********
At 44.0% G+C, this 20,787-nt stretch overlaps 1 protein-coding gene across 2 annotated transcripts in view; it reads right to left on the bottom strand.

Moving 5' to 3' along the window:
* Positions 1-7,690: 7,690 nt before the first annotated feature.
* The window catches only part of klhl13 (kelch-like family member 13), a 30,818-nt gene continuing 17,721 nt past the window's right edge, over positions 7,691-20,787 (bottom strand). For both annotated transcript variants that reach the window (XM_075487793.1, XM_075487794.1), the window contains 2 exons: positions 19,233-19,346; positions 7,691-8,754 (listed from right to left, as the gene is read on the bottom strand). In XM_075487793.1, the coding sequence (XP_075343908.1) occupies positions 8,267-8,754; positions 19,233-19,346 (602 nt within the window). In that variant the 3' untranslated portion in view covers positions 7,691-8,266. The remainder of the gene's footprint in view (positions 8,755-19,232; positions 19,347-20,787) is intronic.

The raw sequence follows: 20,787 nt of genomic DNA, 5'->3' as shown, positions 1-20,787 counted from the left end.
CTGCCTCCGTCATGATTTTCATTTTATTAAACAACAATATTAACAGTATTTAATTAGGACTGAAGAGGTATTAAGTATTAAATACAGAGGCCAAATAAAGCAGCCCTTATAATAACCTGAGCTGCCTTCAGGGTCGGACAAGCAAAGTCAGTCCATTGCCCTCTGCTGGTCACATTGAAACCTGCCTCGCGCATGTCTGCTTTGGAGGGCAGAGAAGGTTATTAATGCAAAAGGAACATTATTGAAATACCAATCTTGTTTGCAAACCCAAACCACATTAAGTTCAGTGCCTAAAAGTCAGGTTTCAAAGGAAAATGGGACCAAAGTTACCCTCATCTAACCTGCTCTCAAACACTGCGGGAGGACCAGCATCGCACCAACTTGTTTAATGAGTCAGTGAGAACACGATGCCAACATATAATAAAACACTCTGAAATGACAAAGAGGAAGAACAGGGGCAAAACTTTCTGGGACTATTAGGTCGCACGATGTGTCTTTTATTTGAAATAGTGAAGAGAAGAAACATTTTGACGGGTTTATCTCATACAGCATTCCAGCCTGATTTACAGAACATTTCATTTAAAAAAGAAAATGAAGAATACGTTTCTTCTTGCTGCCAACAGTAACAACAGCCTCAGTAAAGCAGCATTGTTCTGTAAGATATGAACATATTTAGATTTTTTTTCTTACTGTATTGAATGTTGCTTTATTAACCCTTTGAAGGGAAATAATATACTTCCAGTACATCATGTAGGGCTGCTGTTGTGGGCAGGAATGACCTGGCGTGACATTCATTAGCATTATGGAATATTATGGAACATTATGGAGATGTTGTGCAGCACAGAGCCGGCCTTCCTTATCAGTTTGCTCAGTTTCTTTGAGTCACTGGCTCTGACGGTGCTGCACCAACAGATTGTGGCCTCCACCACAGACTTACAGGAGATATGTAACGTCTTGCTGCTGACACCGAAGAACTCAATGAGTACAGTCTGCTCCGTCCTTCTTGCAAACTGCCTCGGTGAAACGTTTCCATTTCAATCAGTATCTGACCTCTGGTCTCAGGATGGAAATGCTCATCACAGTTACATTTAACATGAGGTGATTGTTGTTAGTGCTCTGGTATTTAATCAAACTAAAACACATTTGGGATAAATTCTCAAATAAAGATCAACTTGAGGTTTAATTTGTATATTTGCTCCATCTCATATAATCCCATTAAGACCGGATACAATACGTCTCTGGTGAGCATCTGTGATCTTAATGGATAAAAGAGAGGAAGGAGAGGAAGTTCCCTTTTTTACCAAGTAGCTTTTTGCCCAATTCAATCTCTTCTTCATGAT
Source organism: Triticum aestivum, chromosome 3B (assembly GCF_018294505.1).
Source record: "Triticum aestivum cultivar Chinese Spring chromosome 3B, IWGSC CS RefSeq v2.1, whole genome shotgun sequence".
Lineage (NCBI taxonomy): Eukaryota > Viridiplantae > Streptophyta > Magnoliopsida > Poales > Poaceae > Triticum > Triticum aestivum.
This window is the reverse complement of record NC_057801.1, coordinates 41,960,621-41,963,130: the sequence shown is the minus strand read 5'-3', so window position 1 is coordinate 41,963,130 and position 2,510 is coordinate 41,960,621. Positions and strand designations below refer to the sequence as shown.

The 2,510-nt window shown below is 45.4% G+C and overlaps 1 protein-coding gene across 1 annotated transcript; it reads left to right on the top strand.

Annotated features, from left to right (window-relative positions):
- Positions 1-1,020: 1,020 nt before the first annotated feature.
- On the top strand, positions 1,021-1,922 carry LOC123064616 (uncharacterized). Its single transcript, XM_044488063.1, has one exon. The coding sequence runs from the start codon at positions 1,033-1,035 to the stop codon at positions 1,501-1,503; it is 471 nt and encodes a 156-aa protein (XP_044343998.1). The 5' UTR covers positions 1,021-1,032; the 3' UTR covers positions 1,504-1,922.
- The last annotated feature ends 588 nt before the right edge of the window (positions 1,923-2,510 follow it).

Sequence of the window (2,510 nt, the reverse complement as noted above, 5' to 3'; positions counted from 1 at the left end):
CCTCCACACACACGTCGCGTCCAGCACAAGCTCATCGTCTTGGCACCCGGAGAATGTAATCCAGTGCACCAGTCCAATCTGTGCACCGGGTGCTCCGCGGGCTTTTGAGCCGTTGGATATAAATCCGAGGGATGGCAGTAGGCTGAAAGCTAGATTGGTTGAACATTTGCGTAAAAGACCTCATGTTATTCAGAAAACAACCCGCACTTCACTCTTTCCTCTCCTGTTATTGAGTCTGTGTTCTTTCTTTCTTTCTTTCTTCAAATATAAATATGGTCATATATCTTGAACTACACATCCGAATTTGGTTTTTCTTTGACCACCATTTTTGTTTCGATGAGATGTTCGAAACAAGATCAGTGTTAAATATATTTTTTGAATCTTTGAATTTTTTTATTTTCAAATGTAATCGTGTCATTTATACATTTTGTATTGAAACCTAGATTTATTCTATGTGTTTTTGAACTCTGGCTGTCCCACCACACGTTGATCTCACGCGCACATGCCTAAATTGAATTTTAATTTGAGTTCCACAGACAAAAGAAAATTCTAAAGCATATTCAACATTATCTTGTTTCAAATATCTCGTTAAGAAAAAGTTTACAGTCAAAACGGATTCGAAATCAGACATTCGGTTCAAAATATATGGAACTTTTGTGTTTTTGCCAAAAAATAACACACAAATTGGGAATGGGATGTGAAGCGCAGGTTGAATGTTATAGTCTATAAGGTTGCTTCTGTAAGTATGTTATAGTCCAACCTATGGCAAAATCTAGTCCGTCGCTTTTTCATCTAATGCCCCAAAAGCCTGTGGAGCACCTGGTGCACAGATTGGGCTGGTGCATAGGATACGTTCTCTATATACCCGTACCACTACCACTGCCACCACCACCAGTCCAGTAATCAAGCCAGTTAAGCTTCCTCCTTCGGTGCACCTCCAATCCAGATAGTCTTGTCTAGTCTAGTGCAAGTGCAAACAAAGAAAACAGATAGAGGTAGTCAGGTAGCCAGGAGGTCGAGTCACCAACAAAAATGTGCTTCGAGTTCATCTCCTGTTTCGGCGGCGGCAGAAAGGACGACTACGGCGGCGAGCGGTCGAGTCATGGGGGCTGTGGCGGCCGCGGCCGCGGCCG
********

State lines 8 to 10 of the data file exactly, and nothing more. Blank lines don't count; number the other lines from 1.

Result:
Source record: "Triticum aestivum cultivar Chinese Spring chromosome 3B, IWGSC CS RefSeq v2.1, whole genome shotgun sequence".
Lineage (NCBI taxonomy): Eukaryota > Viridiplantae > Streptophyta > Magnoliopsida > Poales > Poaceae > Triticum > Triticum aestivum.
This window is the reverse complement of record NC_057801.1, coordinates 41,960,621-41,963,130: the sequence shown is the minus strand read 5'-3', so window position 1 is coordinate 41,963,130 and position 2,510 is coordinate 41,960,621. Positions and strand designations below refer to the sequence as shown.